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One New Llama, One New Band-aid

November 2, 2012

I have one more animal story.  At least for now.

 

Our lives in the fiber world have introduced Elaine and I to a whole bunch like minded people. We have met alpaca people, llama people, yak people, and even musk ox people.

 

This is a story about llama people. Elaine and I are friends with a husband and wife team that has been involved in the llama industry since the 1970′s. These people (with others) are the pioneers of the llama industry in the United States. While some pioneers were interested in llamas for packing, our friends (M & D) were interested in fiber.

 

M & D have watched the llama industry through the really good times and some not so good. Some breeding stock in the 1970′s were sold of upwards of $100,000. Today breeding stock is being sold for…well, less than that.

 

If you have been involved in an industry for 35-40 years, the cold reality is, you are 35-40 years older than when you started. M & D want to retire! This is where Elaine comes into the story.

 

Elaine has been a house guest in M & D’s home on the west coast. Elaine was a vendor at trade shows that were sponsored and owned by M & D. A couple years ago, by phone M informed Elaine that they were in fact retiring and their llamas were for sale.

 

M & D have been successfully selling their herd. About a year ago, M & D asked Elaine to take a few young male llamas. Elaine was really happy about doing that. Me, I had to look at it logically. Our pastures were not producing as much grass, the area was suffering through wildfires. Hay was and is being sold at ridicules prices. More llamas may not be a good idea.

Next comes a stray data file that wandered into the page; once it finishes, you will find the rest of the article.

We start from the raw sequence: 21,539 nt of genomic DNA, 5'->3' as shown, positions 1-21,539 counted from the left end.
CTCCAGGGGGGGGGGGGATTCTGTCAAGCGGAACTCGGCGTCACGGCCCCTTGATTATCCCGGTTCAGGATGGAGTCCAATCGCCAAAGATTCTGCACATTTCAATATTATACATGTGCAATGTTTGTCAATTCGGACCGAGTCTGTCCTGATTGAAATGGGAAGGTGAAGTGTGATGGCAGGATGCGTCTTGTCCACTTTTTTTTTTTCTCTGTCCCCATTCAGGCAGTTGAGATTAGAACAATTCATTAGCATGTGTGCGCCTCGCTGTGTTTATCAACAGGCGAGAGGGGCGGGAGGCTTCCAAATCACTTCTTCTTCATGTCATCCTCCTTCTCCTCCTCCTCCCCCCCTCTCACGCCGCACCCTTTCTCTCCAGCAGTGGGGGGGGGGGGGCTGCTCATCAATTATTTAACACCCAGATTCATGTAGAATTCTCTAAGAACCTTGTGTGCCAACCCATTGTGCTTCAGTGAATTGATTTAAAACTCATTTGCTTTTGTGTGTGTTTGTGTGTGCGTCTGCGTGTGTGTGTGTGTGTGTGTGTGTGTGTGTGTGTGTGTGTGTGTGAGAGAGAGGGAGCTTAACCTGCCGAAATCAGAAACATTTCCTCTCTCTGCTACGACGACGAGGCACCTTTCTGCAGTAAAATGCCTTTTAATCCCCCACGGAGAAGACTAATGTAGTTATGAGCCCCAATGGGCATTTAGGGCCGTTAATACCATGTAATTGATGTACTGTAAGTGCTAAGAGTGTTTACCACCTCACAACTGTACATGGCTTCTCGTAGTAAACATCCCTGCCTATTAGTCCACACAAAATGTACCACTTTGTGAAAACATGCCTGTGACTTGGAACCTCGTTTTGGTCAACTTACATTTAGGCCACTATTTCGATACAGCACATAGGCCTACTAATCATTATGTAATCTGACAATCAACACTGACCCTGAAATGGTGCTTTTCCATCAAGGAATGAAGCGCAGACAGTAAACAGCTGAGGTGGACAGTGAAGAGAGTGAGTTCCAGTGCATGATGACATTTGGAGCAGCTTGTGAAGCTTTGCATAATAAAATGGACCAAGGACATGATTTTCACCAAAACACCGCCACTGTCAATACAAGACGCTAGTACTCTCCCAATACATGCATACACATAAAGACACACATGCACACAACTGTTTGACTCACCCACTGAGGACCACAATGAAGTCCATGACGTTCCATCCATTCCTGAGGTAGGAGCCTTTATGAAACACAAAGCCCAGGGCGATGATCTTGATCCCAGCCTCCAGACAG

As time went on, before we could make travel arrangements to get the llamas from the west coast to Colorado, the number of llamas lowered to one llama. I think Elaine is happy, me, I couldn’t be happier. Except for the part we are going to talk about next.

 

This past summer I wrote a story boasting that it has been more than three years since I have been injured by a llama. Sadly, my injury-free time period has been reset.

 

M & D wonderfully agreed to bring the llama to Laramie, Wyoming on their way to the Midwest. Elaine and I could meet them in Laramie and pick up the llama. Laramie is about 50 miles from our home.

 

Once in Laramie, the plan was to remove the llama from M & D’s trailer and place him in ours. Seems simple,  except for the part that our livestock trailer was full of trash from our construction projects around our ranch.  I needed to go to the landfill and empty the trailer, and then there was the part about when the trailer fell off the hitch at the landfill.  Did I mention that when the trailer fell off the hitch it pulled the wiring out of the trailer.  Oh yeah, I had to get four guys to pick the front of the trailer up and put it back on the hitch.  Did I mention how many people will drive by and stare when you have done something as stupid as letting your trailer jump off its hitch.  Sorry, I was getting carried away.  I think I need to enroll in yoga.  Breathe,  Monner, Breathe. 

 

Hey, this breathing stuff works!  Leaving the landfill, trailer secured, the truck started sputtering.  You see, sometimes the gas gauge in old ranch/construction trucks aren’t very accurate. Elaine picked me up, took me to a gas station to fill up a five-gallon container and take it back to the truck.  Filling the truck from the container in gale force winds on the side of the road will also make you want to practice your rhythmic breathing.  Except for the gas fumes.  I’m getting fired up again!  Breathe, Monner, Breathe. 

 

The llama is/was really handsome. Long silky white hair with a spot of black hair on his back.

 

M informed us the llama would be a little agitated from his trailer ride from the west coast. Boy, I’ll say! Loading him into our trailer this llama leaped at least 40 feet into the air. I might have exaggerated a little, but this the part where I got hurt and I want it to sound really bad and violent. When the llama landed, it pushed me to the side. When the dust had settled, I had blood on my cheek. Not needing stitches kind of blood but a Band-aid kind of blood.

 

Just like that, my record was over. Oh well, thank God it wasn’t a musk ox.

 

Our crazy lives!

 

Monner

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